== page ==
10 Survival Essentials to EDC in a Zombie Apocalypse

…or to prepare for the return of The Walking Dead

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In the event of a zombie apocalypse, what would you carry? The hypothetical question comes up here and there in the EDC world. It’s always a fun conversation, but it can be enlightening too. When preparing for the worst, you’re bound to pick up some useful survival tips from the discussion. With help from fellow EDCers in our forums and some inspiration by the upcoming television return of The Walking Dead, we've assembled a list of gear (with some picks straight from the show) designed to get you through even the worst of zombie-infested survival situations.

EDC Knives in The Walking Dead and More

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Stanley Fubar

Suggested by many in our forums, the Stanley FUBAR is an excellent upgrade to the standard crow bar. Able to pry, demolish, split boards, and—of course—strike, the FUBAR adds some utility to an already useful tool.

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Spyderco Endura

Fans of the show might remember this capable folder as part of Lori’s EDC in season two. The Spyderco Endura makes for a great EDC knife, zombies or not. The lightweight handle, sturdy lockback, and four-way pocket clip result in a knife that’s easy to carry and use.

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Gerber DMF

If you’re after the knife Rick Grimes carries as his go-to for most of the show, this is it. The Gerber DMF makes several appearances on the show thanks to its versatility. There's a heavy-duty handle for grip, a metal pommel for striking, a serrated tanto blade for piercing and slicing, and minimal moving parts for increased reliability.

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Paracord

Whether you're tying up a tarp for some shelter or securing gear to a vehicle, cordage always comes in handy. It's easier to use and lighter to carry than regular rope, and it's just as strong. In the event of a zombie outbreak, you can fashion a makeshift alarm by surrounding your camp with strung up cans to get a heads-up when walkers trip them. But for everyday purposes, there’s always these 5 handy uses for paracord.

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LifeStraw Personal Water Filter

The last thing you want to be doing is drinking from a water source with a few dead walkers up stream. The LifeStraw is the easiest way to ensure you'll have clean drinking water as fast as possible. Its simplicity and portability make it an easy add-on to your outdoors or survival kit too.

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Klean Kanteen Stainless Steel Bottle

It's always good to have some water on hand, as you may not know when the next safe time to get some will be. This Klean Kanteen is optimal for survival situations because of its single walled stainless steel construction. While insulated bottles are great for keeping things hot or cold, they can't be placed in a fire to boil water!

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Solar Powered Flashlight

No, really. Irony aside, the only thing worse than worrying about battery life in a zombie apocalypse is getting stuck in the dark. These 100% waterproof flashlights charge up via sunlight and will stay charged for up to three full years.

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Casio GW7900B-1 G-Shock Solar Watch

There are several scenes throughout the series that revolve around watches. Knowing what time it is and how many days have passed is a way that the survivors keep in touch with their humanity. Instead of the hand-wound mechanical watches seen in the show, something like the solar powered G-Shock would do much better in a survival situation.

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LightMyFire Swedish FireKnife Firestarter

Ditch the makeshift battery and gum wrapper “fire starter” Eugene uses in season 5 and opt for something a bit more reliable. This fire starter is built into the handle of a knife made by respected bushcraft brand Morakniv, killing two birds with one stone.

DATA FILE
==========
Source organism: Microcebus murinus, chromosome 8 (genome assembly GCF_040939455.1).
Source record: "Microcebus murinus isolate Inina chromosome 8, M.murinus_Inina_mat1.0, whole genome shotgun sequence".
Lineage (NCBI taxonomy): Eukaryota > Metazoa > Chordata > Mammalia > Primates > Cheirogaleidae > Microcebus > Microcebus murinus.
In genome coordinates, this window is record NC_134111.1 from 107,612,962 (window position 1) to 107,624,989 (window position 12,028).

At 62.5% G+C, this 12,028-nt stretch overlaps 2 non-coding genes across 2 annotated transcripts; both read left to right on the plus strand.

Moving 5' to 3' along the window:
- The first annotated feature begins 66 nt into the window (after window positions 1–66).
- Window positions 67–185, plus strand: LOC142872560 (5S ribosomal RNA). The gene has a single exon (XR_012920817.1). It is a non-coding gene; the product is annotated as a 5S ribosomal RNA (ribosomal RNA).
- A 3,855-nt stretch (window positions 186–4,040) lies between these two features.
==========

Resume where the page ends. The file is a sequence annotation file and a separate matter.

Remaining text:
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Multifunction Tarp Shelter

Most of The Walking Dead is people looking for a place to settle down. Sure, they found a farmhouse, a prison, and even what seemed like the perfect little zombie-free town, but there were a lot of nights roughing it in the woods in between. This lightweight tarp is easy to carry, waterproof, and makes an excellent layer of protection between you and the elements.

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Did the cast of The Walking Dead forget anything crucial? Let us know in the comments below what your go-to gear would be in the event of a zombie apocalypse! Hypothetically speaking, of course.

#survival #pop-culture #the-walking-dead #buying-guides #zombie-edc #gear-for-zombie-apocalypse #zombie-everyday-carry #edc-gear-survival see all



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Discussion (9 total)

Don't watch the show but "Lori in Season Two" needs to put that knife on the inside of her pant's pocket.
Does not comply with corporate protocol. Will not fly.
Why don't we ever get articles on how to survive a dinosaur resurgence or a vampire epidemic? Both are just as plausible as a zombie issue. :-)
DEEP BREATH.

YELLS INTO THE VOID.

The thing nobody talks about is never carry anything you can't replace. The other thing is maintenance.

You don't need a G Shock (a PX special for 20 bucks does the same shit you'll ever use: time, timer, stopwatch) or a really expensive knife. You will need pliers and a couple types of screwdriver, and a shitty blade so you can save the nice(r) one for other stuff. Gerbers are great for all of those. Also hammering things in, or prying things out, not just with the pliers but the flathead screwdriver too. Lifestraws are kinda neat, especially their whole charity thing, but Camelbak makes a better (i.e. longer lasting) in-line filter for their stuff. Filters also don't purify--you still need to add a bit of bleach or some iodine.

Going back to maintenance. Carry a knife sharpener, or know where it is anyway--that Lansky one is good. Carry a TufCloth and their oil to guard against rust. Carry a simple gun cleaning kit--a solvent and a rag and a dust brush. You can add a bore snake and patches and finishers if you want, but those first ones are essential.

The mini hooligan tool is actually a useful thing, but it's heavy. You *really* wanna cart it around? After the first 90 days we'll see. Not saying it's not useful, but why not have a bigger, better one in the BOV if you actually need it? http://smile.amazon.com/dp/B000VSSG3O/ref=wl_it_dp_o_pC_nS_ttl?_encoding=UTF8&%3Bcolid=2D0UPFL6SSYWJ&%3Bcoliid=I1EXSK6RJ4QA89&tag=bg999-20